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"Siduri said, 'Gilgamesh, where are you roaming? You will never find the eternal life that you seek...Savour your food, make each of your days a delight, ... let music and dancing fill your house, love the child who holds you by the hand and give your wife pleasure in your embrace.'"
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post #5 of 11

Siduri,

 

Feel free to send them to me.  I will store them in my dry, cool, dark basement for you!

post #6 of 11

Well, I reckon we were more concerned with what not to do with them.

 

If you have room, you can use those rubber-seal jars in the fridge. Fill 'em up, label, and you're good to go. Moisture won't penetrate.

 

Freezing is OK too.

 

In both cases, however, you need to be aware of potential condensation. The way to avoid it is to have the complete container (jar, plastic bag, whatever) come to room temperature before opening it. With large quanitites this can be a real PITA.

 

My recommentation would be to package the spices in amounts you'd reasonably expect to use in, say, six months. The bulk of those packages can go in the freezer, one of them in the fridge, and one becomes your working supply.

 

When you are about to run out of your working supply, transfer the one from the fridge to the working container (after letting it reach room temp), and one of the frozen ones to the fridge.

They have taken the oath of the brother in blood, in leavened bread and salt. Rudyard Kipling
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They have taken the oath of the brother in blood, in leavened bread and salt. Rudyard Kipling
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post #7 of 11
Thread Starter 

That's a great idea KY - I was thinking that the stuff got humid in the fridge or freezer, but of course it's the condensation.  Makes sense.

 

I don't have space for anything in my small fridge freezers, so i'll have to put them in individual plastic bags in small amounts which can be stuffed in the little spaces between things. . (I have two fridges with freezers but there's hardly enough room for anything when you have to shop once a week and you eat a lot of vegetables.  In the winter i hang the bags of veg outside over the backs of chairs.  .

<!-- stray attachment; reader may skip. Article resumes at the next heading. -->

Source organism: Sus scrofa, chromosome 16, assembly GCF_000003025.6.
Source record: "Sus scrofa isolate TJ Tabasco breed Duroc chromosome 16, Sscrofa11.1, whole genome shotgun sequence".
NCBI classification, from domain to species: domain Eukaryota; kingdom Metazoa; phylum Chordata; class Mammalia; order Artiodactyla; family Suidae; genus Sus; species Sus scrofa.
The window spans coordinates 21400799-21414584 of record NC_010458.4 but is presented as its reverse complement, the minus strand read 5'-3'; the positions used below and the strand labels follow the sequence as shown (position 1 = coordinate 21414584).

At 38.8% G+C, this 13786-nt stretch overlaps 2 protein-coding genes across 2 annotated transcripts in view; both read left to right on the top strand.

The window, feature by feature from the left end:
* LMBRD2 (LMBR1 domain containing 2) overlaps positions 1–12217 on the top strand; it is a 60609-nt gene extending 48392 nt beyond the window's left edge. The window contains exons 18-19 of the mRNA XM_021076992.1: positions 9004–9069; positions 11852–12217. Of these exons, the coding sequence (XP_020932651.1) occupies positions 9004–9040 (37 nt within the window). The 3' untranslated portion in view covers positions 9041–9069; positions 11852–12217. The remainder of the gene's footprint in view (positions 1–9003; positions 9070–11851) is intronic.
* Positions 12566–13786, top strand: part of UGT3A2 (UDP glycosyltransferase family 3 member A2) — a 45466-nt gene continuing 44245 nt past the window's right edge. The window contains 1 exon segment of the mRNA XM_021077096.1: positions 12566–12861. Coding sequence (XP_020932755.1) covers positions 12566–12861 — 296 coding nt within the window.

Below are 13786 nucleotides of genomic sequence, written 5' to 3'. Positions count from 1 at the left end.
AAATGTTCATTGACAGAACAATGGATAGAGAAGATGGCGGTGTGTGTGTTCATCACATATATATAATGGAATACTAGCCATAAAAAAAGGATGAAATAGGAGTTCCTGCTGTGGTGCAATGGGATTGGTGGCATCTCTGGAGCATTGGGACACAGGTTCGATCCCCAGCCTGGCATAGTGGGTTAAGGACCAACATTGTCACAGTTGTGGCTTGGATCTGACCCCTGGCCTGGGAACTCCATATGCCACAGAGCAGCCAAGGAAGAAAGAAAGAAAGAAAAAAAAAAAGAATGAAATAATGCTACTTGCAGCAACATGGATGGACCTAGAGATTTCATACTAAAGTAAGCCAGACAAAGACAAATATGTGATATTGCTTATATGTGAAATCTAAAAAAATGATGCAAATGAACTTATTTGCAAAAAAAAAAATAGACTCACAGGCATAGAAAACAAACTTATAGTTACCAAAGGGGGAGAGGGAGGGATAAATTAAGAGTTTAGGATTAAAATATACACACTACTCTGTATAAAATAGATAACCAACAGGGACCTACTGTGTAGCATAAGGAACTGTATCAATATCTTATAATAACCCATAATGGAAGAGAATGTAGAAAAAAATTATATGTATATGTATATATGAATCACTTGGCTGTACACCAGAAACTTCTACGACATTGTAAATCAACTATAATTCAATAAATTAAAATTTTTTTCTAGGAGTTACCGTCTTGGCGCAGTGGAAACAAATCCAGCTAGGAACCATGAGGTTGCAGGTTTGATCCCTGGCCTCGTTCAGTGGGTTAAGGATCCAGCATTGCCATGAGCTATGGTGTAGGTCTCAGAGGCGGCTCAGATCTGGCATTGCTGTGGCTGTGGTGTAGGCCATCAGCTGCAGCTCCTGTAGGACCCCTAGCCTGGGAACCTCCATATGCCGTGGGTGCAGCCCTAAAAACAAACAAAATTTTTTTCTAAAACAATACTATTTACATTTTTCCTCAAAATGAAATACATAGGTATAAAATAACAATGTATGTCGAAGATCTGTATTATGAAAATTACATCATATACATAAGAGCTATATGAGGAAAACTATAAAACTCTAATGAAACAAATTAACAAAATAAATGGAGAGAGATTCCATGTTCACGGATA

"Siduri said, 'Gilgamesh, where are you roaming? You will never find the eternal life that you seek...Savour your food, make each of your days a delight, ... let music and dancing fill your house, love the child who holds you by the hand and give your wife pleasure in your embrace.'"
Reply
"Siduri said, 'Gilgamesh, where are you roaming? You will never find the eternal life that you seek...Savour your food, make each of your days a delight, ... let music and dancing fill your house, love the child who holds you by the hand and give your wife pleasure in your embrace.'"
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post #8 of 11

I was going to suggest the same as KYH. Another option if you have a food saver or vacuum sealer is to vacuum seal small quantities of the spices and then freeze them. This would be better than the jars since it will remove all air from the surface and would have a very tight seal. 

Thanks,

Nicko 
ChefTalk.com Founder
All About Braising: The Art of Uncomplicated Cooking
All About Braising: The Art of Uncomplicated Cooking
Bacon (I made)
(26 photos)
Reply
Thanks,

Nicko 
ChefTalk.com Founder
All About Braising: The Art of Uncomplicated Cooking
All About Braising: The Art of Uncomplicated Cooking
Bacon (I made)
(26 photos)
Reply
post #9 of 11

Good thought about the sealer, Nicko. Would make especial sense for Siduri because she needs to make small packages to tuck here and there in the freezer.

They have taken the oath of the brother in blood, in leavened bread and salt. Rudyard Kipling
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They have taken the oath of the brother in blood, in leavened bread and salt. Rudyard Kipling
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post #10 of 11

I've ordered a bunch of small metal tins, 2, 4 and 6 ounce metal ones, with slip covers. I'll be using these at home. I was going to use the small ones for immediate supply at room temperature, and the rest of them in the fridge or freezer. Sound like a good idea?

post #11 of 11

No help with the storage, the original post just brought back a memory.  Years ago in the homebrew days one of the crew visited Africa.  He brought back little gifts for all of us.  Mine was a little tub of curry powder from some random vendor at a Nairobi street market.  Wow.  It was *SO* good.  I can imagine how good your spice gifts smell and taste.

 

I'm jealous.

 

mjb.

Food nourishes my body.  Cooking nourishes my soul.
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Food nourishes my body.  Cooking nourishes my soul.